Form-fitting gripping thanks to inversion

The FlexShapeGripper can grip, collect and release several objects of very different shapes in the one process without the need for manual conversion. This is made possible by its water-filled silicone cap, which wraps itself around the items being gripped in a flexible, form-fitting manner. This ability to adapt to different shapes gives the FlexShapeGripper its name. The holding and release mechanisms both operate pneumatically. No additional energy is required for the holding process. The yielding nature of compressible air facilitates the coordination of the handling and the gripper during the grasping process.

Soft gripping for a variety of tasks

In future, the FlexShapeGripper could be used wherever differently shaped objects are to be handled simultaneously; for example, in service robotics, in assembly tasks, or in the handling of small components. The FlexShapeGripper bionic model demonstrates approaches for new solutions in gripping technology with the help of pack-and-place processes and makes manufacturing units more flexible and adaptable. In the production of the future, increasingly flexible systems and components will be required that autonomously adapt to individual products. Adaptable grasping devises like the FlexShapeGripper can assume a significant role in this process.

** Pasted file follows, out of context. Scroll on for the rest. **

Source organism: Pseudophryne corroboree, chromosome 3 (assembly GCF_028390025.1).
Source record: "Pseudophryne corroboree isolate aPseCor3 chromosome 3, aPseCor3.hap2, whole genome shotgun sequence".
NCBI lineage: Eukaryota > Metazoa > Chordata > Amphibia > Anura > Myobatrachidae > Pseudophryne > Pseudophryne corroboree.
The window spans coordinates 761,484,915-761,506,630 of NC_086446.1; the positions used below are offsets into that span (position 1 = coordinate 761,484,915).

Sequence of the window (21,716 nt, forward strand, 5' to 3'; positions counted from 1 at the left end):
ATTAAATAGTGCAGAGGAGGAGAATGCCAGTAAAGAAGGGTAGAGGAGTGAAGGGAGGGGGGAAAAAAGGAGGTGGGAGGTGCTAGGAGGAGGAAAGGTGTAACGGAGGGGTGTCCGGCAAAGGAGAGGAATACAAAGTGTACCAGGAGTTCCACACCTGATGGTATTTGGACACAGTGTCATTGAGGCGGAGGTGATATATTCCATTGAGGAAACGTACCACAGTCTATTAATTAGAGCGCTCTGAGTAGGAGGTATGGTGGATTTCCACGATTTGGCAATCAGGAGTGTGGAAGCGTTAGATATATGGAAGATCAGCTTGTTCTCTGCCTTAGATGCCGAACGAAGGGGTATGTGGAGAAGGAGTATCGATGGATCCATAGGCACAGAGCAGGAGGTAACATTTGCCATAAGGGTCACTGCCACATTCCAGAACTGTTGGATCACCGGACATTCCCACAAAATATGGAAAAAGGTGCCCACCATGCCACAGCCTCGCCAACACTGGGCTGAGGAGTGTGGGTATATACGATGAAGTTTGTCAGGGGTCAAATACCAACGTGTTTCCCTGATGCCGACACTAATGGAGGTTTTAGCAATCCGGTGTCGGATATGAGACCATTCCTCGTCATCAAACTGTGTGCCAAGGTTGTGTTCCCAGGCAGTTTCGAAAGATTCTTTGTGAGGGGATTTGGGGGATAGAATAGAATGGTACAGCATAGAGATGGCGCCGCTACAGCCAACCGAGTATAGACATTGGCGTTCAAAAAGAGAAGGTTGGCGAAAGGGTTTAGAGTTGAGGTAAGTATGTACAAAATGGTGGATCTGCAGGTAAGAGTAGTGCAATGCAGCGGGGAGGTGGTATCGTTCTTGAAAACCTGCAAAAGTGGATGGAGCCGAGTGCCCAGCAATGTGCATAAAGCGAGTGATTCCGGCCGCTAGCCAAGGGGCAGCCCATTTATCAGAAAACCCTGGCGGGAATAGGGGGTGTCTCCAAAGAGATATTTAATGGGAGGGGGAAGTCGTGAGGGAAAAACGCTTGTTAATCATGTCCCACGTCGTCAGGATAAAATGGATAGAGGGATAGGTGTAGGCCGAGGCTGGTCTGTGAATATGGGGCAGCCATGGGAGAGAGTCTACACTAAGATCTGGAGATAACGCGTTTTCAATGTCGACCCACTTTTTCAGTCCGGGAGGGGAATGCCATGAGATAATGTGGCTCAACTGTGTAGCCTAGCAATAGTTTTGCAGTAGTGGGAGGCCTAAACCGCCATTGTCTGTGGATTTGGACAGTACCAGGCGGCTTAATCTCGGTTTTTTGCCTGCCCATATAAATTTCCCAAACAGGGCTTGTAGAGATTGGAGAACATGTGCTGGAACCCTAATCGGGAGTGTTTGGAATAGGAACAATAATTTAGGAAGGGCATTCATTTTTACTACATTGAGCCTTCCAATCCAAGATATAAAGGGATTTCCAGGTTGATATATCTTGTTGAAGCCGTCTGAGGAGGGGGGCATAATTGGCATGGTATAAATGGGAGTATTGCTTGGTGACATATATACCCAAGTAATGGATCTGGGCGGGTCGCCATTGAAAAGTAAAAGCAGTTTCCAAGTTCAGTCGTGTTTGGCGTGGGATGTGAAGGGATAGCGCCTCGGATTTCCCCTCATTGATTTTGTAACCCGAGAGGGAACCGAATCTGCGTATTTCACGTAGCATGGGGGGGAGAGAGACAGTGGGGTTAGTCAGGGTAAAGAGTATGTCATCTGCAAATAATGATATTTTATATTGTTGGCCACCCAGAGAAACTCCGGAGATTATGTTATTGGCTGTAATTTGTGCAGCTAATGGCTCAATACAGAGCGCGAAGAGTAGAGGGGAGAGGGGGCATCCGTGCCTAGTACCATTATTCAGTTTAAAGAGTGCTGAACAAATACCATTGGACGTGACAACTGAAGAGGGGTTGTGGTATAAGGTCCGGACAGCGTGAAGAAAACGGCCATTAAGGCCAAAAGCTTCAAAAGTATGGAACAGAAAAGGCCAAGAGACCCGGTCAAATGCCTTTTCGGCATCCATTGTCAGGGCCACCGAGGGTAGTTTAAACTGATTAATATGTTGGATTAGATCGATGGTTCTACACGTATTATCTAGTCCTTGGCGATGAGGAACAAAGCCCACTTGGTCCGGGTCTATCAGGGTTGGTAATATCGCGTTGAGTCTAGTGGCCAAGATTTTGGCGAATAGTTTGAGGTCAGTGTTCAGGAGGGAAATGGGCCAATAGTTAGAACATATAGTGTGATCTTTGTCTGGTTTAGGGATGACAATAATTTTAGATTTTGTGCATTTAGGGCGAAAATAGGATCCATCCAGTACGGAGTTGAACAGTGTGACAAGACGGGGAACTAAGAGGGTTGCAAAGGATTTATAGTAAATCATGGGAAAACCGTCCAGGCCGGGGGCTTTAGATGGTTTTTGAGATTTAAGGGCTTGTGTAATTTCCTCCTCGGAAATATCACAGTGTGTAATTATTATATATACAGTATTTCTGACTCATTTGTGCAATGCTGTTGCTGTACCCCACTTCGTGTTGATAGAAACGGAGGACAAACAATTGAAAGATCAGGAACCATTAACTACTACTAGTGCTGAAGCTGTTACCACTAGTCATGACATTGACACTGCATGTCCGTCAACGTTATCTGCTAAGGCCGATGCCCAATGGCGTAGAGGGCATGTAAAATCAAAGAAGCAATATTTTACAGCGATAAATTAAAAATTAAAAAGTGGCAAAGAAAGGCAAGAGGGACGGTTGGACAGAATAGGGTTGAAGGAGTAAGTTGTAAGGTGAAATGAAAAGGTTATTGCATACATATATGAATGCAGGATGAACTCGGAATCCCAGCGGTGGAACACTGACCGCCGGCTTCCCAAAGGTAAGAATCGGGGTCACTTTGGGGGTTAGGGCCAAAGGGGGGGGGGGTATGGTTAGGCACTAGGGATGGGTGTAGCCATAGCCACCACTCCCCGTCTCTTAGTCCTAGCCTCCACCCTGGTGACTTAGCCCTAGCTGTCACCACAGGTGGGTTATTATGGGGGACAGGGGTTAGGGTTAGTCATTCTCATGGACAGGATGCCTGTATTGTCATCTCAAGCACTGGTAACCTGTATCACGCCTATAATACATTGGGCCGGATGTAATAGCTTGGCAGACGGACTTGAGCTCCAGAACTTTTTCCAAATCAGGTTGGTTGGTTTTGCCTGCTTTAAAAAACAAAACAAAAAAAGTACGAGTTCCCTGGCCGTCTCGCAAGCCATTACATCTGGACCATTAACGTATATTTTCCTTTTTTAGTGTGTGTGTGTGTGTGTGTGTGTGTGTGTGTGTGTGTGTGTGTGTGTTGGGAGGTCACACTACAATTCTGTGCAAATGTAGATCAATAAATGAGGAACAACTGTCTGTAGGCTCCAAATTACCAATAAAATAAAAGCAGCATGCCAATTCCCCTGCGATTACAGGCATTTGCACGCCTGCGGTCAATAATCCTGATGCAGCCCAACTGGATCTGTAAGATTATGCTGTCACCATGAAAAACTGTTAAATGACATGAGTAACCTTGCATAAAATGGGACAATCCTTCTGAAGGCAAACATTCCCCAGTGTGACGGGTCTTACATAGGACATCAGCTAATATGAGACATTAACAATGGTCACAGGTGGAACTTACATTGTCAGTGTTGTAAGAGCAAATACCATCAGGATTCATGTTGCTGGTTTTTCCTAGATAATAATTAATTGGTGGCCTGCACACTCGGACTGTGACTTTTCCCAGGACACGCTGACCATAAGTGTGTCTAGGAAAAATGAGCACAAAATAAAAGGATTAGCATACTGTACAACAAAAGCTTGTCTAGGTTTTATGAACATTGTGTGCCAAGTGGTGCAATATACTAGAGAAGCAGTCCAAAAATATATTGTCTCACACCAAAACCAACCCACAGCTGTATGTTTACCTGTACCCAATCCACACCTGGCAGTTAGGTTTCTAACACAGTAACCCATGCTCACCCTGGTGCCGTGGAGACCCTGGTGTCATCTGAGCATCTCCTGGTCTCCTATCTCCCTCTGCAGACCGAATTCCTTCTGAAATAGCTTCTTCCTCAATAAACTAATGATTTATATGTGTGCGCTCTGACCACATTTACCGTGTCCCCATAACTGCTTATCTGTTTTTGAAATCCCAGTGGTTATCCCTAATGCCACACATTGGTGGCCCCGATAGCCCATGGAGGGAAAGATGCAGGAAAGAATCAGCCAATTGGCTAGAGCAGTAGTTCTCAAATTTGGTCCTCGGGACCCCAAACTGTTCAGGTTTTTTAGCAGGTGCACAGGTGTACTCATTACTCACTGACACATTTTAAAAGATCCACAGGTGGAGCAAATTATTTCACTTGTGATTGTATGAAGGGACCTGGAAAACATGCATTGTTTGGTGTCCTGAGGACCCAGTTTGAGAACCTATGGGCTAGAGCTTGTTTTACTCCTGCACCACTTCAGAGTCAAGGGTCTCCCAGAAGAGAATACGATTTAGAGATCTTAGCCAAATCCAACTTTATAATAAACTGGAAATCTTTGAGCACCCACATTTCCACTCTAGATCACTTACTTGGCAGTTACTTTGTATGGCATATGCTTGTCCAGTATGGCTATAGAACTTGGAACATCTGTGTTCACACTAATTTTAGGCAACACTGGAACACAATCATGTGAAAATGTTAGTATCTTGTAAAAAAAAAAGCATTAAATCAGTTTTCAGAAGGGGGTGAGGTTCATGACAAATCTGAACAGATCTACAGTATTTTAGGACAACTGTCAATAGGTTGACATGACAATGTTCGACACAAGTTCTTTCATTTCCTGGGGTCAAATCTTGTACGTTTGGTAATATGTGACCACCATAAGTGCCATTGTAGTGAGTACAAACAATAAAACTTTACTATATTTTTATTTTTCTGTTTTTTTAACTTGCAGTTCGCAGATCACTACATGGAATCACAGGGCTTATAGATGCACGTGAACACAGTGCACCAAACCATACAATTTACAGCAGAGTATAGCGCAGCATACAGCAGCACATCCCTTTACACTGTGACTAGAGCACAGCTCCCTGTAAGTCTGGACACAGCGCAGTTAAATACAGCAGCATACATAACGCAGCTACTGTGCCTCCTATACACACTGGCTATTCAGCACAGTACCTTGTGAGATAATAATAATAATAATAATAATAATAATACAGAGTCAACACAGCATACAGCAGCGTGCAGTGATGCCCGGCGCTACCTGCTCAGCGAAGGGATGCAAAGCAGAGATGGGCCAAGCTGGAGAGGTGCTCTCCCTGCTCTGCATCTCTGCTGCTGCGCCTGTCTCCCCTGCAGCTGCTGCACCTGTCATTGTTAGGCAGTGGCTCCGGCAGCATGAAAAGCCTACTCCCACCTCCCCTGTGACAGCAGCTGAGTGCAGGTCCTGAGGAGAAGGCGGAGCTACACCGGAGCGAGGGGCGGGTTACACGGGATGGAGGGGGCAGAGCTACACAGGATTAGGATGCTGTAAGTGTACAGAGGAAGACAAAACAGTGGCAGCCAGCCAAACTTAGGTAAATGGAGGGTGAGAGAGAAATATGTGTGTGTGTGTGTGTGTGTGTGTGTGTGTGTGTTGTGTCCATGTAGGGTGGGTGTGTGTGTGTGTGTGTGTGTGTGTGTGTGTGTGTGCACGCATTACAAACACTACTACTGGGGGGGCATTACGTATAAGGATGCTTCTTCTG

The Bionic Learning Network

The Bionic Learning Network is an example Festo's commitment to technical education and training. In cooperation with students, universities, institutes, and development firms, Festo sponsors projects along with test and technology carriers. The aim is to make automated movement processes even more efficient and more productive with the help of bionics. The Bionic Learning Network demonstrates fascinating approaches to solving complex tasks.

Extensive background information, including detailed brochures on the design and background of each project, video, and still images covering the BionicANTS, eMotionButterflies, and FlexShapeGripper are available online. For an overview of the Bionic Learning Network and to find information on projects going back to 2006, visit http://www.festo.us.